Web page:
The retreats focus on sexuality. Why is that so important?

In our society, sexuality is surrounded by a conspiracy of silence, secrecy and shame. It has to sneak out too often in locker room jokes. We kind of tiptoe around it, yet it is ever present. We are continually confronted, for example, in the advertising world by sexual imagery that is titillating and seductive, getting us to buy products from chewing gum to snow tires, using images that border on pornography. The advertisers know very well our attraction to those images. Sexuality is a central theme in men’s workshops because, for men especially in our society, a healthy welcoming of sexuality is not something we see often.

Although it is a part of almost everyone’s experience, it’s never discussed in any kind of honest way, is it?

Too often sexuality is trivialized, sensationalized or we are just manipulated through its use. There isn’t a lot of guidance from the church either. I feel that our sexuality is in exile. For us to be healthy and express sexuality in healthy ways as men, it needs to be welcomed home out of exile and allowed to take its place among all the other things we have as men. It needs to be neither more important nor less important than everything else we are.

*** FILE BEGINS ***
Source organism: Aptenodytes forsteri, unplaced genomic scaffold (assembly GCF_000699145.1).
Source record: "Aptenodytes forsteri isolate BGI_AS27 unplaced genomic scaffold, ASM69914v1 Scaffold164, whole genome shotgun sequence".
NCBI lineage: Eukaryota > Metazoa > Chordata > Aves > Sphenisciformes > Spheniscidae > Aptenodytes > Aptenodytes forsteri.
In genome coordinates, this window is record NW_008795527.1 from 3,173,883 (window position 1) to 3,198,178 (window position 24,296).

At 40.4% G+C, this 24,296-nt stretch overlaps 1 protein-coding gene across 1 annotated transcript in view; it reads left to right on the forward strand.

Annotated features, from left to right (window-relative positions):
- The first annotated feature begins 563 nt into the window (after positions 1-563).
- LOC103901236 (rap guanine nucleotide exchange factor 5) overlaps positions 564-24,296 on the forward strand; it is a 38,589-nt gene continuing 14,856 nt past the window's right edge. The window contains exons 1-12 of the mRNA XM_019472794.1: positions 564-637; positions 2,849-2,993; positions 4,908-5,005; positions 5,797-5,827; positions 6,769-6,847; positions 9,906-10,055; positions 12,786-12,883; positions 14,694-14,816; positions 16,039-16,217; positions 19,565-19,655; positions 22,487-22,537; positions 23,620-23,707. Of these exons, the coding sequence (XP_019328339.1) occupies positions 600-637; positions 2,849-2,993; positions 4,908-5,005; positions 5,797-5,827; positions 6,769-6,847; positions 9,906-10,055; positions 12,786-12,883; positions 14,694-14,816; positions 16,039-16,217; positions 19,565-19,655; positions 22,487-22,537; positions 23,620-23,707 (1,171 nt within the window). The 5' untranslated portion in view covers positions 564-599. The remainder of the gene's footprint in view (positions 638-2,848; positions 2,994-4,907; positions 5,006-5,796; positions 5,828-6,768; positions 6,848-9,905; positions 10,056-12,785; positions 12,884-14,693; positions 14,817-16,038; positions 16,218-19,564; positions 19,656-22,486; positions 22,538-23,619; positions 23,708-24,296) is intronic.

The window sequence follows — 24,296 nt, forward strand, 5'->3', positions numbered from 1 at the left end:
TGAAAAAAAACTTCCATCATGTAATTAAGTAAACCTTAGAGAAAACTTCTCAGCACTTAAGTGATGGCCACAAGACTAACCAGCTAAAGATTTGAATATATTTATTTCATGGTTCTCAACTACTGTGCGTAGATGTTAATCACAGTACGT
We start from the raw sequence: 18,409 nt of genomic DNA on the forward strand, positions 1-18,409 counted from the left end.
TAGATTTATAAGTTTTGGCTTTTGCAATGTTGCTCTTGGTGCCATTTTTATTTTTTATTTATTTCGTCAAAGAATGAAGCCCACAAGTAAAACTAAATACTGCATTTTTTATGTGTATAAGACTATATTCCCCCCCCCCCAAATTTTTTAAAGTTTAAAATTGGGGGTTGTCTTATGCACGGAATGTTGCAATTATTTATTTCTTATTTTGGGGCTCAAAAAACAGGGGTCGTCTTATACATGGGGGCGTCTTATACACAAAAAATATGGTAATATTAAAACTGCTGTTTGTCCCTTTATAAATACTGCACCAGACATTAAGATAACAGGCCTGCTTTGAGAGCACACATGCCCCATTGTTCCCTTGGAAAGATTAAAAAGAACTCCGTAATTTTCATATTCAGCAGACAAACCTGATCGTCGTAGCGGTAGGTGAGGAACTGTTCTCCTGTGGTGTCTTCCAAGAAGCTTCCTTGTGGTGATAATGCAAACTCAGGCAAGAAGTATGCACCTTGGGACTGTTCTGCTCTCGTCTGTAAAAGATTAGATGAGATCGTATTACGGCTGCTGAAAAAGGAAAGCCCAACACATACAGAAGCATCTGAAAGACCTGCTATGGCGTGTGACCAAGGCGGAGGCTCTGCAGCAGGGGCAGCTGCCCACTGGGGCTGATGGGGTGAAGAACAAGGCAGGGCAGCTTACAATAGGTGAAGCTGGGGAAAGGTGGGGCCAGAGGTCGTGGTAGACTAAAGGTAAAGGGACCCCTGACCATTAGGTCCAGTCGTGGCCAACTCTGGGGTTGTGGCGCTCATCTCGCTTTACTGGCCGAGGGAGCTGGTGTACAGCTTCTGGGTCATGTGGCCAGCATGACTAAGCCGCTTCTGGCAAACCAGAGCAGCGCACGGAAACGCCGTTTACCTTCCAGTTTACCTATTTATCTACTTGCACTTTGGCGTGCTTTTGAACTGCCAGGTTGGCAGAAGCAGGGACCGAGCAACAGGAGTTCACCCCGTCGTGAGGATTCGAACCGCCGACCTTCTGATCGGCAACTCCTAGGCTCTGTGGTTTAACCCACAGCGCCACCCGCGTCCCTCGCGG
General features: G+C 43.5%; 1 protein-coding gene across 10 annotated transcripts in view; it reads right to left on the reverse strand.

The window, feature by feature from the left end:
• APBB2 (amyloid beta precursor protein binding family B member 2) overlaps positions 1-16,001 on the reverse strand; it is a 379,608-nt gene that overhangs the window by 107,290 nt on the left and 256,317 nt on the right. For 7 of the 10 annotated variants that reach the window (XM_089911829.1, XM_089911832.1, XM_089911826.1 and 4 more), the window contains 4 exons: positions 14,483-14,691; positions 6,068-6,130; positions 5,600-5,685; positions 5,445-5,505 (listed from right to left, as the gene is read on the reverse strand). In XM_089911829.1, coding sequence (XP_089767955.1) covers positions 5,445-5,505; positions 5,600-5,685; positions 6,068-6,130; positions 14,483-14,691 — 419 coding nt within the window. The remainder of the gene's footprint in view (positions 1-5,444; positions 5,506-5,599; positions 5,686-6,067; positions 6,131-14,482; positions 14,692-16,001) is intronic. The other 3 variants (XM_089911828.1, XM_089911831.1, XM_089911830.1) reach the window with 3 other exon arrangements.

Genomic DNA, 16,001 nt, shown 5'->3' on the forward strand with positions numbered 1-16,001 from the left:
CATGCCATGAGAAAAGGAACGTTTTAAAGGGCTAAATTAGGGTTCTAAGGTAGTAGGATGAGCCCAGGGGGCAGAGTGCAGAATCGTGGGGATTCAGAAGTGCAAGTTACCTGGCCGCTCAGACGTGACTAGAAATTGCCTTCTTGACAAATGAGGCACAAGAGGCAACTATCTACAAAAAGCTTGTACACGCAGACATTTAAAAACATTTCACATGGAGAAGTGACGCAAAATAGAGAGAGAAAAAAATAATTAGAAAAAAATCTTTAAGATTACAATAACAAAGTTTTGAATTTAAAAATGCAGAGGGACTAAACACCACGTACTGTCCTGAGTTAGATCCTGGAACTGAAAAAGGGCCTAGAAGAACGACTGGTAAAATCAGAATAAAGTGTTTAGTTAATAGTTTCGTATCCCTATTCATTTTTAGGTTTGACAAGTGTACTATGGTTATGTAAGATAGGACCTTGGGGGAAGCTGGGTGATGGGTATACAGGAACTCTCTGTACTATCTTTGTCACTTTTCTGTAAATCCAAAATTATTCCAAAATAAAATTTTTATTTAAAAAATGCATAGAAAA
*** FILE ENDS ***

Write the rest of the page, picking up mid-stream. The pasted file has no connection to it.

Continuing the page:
Brian Swimme wrote: “Sexuality is the way the universe teaches its central mysteries.”

He emphasizes the cosmic connection. Sexuality is simply one of the key ways the universe works through us. That is a very healing way to think of it. This incredible generativity of the original flaring forth, the fireball, the Big Bang, is really divine fire. Out of the divine imagination comes all this life. We are part of this generosity of life. We are the fireball being expressed in this human form. We were there in the beginning with all the elemental particles that make up creation. We, as men, come from that fire that finally condensed into the cosmic dance and into starry nights and into this incredibly amazing planet we live on with its rich diversity.